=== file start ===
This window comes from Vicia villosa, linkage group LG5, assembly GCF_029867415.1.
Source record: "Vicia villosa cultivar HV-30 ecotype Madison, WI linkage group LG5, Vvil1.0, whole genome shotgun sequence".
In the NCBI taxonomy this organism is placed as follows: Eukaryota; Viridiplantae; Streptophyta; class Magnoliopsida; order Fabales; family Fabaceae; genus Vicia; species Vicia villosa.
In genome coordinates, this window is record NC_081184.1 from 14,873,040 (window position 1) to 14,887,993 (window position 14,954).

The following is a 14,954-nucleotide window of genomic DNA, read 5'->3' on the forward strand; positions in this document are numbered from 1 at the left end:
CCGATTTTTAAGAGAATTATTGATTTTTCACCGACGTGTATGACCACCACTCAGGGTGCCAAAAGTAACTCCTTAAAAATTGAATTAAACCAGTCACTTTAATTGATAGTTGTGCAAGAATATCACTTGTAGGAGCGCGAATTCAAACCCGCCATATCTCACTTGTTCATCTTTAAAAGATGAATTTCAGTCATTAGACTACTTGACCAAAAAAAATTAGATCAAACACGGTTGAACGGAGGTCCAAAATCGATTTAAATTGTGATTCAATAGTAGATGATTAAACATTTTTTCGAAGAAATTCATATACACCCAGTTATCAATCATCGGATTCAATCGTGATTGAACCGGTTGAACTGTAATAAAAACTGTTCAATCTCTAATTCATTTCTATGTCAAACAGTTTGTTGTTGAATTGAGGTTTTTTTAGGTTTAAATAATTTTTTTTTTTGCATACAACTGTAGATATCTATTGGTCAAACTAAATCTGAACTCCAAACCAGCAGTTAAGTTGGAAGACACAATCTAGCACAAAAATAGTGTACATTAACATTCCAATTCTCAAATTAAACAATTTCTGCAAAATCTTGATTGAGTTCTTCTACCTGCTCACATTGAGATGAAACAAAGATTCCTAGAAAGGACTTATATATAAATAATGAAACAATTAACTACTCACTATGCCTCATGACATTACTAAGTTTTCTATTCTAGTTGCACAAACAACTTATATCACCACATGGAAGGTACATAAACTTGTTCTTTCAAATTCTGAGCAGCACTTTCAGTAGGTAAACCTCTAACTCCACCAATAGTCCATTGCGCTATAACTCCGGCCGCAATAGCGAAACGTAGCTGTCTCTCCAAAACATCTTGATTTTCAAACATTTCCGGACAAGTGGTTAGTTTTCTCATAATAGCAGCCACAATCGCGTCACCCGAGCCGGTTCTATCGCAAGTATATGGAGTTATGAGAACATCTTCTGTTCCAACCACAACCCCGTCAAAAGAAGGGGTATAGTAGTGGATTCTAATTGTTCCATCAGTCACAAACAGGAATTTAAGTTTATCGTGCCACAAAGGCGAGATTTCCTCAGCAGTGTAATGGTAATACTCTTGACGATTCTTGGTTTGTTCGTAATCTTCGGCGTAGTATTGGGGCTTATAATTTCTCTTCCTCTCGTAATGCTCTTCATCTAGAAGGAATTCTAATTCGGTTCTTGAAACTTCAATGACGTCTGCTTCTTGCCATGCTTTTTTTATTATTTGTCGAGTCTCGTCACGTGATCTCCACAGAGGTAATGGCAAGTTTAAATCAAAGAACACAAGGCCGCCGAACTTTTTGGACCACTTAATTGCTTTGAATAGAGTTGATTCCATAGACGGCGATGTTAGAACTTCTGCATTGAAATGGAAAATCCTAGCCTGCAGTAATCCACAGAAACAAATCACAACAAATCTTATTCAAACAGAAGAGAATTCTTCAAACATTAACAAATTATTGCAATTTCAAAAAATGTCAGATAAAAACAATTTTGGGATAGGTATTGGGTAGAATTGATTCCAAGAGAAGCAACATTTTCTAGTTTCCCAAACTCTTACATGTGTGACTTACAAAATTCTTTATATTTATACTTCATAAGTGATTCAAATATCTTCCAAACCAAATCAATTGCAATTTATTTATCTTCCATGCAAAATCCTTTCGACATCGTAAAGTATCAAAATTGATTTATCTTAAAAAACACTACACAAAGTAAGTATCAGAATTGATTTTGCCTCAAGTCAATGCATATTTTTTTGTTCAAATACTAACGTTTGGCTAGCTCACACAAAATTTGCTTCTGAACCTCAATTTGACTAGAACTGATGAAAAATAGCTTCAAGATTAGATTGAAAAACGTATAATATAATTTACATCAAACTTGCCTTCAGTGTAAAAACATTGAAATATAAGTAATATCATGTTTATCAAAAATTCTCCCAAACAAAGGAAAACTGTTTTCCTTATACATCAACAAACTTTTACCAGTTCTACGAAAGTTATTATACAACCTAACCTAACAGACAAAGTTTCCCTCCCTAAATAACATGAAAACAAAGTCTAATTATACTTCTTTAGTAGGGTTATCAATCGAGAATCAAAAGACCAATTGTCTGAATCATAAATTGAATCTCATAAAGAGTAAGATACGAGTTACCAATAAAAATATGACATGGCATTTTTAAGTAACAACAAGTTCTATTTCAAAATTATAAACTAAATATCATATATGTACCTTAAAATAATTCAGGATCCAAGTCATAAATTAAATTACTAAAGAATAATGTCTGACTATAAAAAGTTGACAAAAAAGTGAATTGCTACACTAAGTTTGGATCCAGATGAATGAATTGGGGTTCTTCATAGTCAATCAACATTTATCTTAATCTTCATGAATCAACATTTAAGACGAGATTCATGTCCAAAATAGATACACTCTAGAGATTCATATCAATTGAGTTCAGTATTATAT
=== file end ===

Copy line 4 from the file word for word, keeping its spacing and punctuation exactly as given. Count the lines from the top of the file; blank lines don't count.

In genome coordinates, this window is record NC_081184.1 from 14,873,040 (window position 1) to 14,887,993 (window position 14,954).